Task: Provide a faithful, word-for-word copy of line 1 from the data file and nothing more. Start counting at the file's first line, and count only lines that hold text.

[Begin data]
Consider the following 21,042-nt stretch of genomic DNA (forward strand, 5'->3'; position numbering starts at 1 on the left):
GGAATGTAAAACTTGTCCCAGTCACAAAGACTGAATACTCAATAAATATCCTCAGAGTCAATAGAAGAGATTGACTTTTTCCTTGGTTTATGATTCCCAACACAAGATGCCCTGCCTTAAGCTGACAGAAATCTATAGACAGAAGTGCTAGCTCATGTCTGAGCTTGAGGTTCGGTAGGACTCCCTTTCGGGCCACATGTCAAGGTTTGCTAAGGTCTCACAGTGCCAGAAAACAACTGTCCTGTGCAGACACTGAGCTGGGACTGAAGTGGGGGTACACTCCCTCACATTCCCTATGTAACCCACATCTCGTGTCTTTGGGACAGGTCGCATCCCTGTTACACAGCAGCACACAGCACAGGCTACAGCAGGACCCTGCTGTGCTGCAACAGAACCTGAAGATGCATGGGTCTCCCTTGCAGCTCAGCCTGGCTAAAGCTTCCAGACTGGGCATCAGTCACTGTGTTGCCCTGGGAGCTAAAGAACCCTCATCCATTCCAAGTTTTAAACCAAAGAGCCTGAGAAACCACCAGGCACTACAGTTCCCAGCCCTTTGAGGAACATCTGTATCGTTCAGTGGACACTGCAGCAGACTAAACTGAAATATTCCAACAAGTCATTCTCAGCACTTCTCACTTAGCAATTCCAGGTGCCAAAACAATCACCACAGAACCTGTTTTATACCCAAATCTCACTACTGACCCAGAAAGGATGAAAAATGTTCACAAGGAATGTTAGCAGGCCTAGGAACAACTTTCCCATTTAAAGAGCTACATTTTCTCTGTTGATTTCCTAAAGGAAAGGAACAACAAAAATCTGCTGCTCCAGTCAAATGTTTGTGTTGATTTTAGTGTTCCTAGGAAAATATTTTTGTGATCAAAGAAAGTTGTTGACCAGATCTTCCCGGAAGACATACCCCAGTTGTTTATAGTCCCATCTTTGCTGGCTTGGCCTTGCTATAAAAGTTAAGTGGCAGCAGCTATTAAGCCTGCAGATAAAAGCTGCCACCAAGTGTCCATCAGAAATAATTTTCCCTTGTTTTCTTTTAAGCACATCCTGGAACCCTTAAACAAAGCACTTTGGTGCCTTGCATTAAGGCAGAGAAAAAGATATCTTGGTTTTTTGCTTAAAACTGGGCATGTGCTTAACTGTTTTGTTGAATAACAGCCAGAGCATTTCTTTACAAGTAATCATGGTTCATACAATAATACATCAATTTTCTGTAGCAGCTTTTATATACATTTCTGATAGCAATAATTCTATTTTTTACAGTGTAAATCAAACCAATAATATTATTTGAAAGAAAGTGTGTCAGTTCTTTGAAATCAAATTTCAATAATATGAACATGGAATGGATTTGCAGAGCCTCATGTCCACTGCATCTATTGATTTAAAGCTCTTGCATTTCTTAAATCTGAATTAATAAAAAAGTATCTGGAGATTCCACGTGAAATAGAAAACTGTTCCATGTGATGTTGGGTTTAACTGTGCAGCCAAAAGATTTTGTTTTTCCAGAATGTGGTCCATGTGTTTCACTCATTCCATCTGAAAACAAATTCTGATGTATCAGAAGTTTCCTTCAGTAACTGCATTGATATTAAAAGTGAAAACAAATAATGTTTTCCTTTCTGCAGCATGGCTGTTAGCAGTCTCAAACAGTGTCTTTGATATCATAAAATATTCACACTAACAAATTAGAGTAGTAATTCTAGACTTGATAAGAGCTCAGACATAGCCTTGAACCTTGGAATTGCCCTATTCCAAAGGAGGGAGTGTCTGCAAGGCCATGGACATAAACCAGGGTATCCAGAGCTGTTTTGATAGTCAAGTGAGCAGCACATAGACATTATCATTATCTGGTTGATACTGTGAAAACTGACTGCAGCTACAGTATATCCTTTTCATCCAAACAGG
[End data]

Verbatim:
Consider the following 21,042-nt stretch of genomic DNA (forward strand, 5'->3'; position numbering starts at 1 on the left):